Nevertheless, we feel that we have constructed a model which can clearly, simply, and accurately represent organisational change in government. We hope to produce a ‘Defence’ visualisation soon, and will move onto the other central departments as well. Also, we will need to show the linkages where departments appear on different themed visualisations. 3

In the meantime, we would be most grateful to hear what you think, and any suggestions for improvement you might have so that we can include them next time around.


  1. 1. If the visualisation on this page does not immediately appear, click on ‘[show]’ next to History of UK Government Departments with Responsibility for Foreign Affairs
  2. 2. We checked our data against a number of sources. Of particular use were Clifford, Chris, McMillan, Alistair, and McLean, Iain, The Organisation of Central Government Departments: A History, 1964 – 1992 (Nuffield College, 1997), the Imperial Calendar or general register of the United Kingdom of Great Britain (London: HMSO, 1809-1974), and The Civil Service Year Book (1974-2008).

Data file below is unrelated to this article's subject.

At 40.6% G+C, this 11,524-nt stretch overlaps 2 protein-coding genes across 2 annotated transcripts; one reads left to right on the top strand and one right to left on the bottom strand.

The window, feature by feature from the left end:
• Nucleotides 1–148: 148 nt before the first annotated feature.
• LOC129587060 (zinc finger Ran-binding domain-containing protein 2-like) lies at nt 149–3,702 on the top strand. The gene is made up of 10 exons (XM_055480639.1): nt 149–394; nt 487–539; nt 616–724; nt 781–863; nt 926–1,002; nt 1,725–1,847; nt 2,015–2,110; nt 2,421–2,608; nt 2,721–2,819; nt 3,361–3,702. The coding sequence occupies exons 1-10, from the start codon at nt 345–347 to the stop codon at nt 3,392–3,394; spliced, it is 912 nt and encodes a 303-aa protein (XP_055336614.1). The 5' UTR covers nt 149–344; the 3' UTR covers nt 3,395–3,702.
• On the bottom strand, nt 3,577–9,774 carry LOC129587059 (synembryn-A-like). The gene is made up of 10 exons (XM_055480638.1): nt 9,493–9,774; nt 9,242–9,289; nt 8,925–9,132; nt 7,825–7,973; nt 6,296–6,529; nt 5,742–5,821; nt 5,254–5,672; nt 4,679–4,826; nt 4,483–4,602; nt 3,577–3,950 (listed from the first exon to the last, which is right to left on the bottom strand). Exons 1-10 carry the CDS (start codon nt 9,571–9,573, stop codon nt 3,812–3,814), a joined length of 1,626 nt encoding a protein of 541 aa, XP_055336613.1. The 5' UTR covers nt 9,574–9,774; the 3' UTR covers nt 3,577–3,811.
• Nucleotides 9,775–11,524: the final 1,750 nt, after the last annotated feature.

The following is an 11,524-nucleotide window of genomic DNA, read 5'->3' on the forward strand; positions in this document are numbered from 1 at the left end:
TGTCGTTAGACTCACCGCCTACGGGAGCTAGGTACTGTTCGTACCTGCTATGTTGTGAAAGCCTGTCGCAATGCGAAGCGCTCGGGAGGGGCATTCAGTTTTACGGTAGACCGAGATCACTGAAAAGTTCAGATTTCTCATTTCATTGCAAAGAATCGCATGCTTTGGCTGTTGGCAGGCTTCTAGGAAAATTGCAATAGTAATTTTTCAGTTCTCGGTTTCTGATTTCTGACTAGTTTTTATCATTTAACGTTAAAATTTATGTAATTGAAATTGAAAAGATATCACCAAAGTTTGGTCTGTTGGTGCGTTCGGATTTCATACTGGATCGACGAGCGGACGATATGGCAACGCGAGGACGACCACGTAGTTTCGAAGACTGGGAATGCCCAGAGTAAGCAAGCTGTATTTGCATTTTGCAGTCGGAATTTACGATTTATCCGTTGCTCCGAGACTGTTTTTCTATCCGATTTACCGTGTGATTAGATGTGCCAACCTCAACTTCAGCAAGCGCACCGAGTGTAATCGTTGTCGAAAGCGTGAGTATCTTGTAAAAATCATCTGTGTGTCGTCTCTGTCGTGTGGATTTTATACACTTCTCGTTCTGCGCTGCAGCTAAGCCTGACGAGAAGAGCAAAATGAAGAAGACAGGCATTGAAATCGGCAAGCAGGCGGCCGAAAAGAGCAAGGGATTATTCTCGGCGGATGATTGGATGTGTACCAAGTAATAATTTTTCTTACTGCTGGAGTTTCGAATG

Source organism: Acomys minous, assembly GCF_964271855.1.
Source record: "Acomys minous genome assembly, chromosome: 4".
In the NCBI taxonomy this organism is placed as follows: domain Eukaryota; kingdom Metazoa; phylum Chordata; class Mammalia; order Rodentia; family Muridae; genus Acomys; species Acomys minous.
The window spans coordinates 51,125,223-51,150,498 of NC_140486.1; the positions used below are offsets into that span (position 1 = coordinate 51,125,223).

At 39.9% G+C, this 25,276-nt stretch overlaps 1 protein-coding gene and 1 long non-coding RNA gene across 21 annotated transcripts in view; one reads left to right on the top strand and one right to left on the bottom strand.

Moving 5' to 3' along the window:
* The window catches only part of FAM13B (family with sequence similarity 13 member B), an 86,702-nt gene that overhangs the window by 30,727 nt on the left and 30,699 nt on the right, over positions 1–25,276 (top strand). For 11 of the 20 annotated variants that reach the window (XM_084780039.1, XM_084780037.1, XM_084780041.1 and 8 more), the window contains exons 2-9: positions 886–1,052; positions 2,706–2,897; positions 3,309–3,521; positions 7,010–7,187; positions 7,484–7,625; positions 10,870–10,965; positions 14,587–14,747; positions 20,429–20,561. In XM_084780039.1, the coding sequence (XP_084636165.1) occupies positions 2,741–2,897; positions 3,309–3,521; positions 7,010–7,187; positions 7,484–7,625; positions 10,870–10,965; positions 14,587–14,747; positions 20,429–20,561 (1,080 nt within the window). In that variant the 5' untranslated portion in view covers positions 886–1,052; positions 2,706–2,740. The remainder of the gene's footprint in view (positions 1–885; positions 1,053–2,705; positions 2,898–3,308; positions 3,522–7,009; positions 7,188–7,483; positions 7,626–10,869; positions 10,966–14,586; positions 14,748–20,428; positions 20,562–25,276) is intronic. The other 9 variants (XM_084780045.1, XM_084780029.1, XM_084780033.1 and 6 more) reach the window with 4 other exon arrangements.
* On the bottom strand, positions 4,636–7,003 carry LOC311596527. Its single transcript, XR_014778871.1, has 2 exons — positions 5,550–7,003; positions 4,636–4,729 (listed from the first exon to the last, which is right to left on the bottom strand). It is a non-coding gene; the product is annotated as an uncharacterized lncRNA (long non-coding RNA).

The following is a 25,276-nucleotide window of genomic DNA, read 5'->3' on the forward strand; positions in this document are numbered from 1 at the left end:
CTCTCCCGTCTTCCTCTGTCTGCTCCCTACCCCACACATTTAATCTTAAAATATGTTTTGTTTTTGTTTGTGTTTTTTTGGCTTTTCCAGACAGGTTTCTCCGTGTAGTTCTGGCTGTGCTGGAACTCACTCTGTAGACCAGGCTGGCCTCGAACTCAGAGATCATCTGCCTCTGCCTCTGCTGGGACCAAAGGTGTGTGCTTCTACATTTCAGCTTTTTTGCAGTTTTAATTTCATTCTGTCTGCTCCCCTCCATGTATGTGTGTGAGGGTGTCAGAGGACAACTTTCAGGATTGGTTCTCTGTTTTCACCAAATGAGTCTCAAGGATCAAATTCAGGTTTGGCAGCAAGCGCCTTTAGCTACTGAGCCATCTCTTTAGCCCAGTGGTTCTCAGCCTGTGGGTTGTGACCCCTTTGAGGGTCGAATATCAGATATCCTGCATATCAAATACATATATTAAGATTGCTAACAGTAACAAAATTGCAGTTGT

3. 3. For example, on its birth in 1964, the Ministry of Overseas Development took responsibilities from the Board of Trade, the Department of Education and Science, and the Ministry of Agriculture, Fisheries, and Food as well as the three departments shown on this foreign affairs representation.


  1. jim says:

    This is fantastic. Did you create your own XML schema or are you using an existing one?

    1. Ruth Ford (admin) says:

      Hi Jim,
      Thanks very much! This XML representation isn’t based on any known schema; it was simply put together in house (along with an accompanying XSL style sheet) to provide an alternative means of access to the data, which otherwise would only be presented via an image map. Please do let us know if you have any other questions.

  2. Barbara Reed says: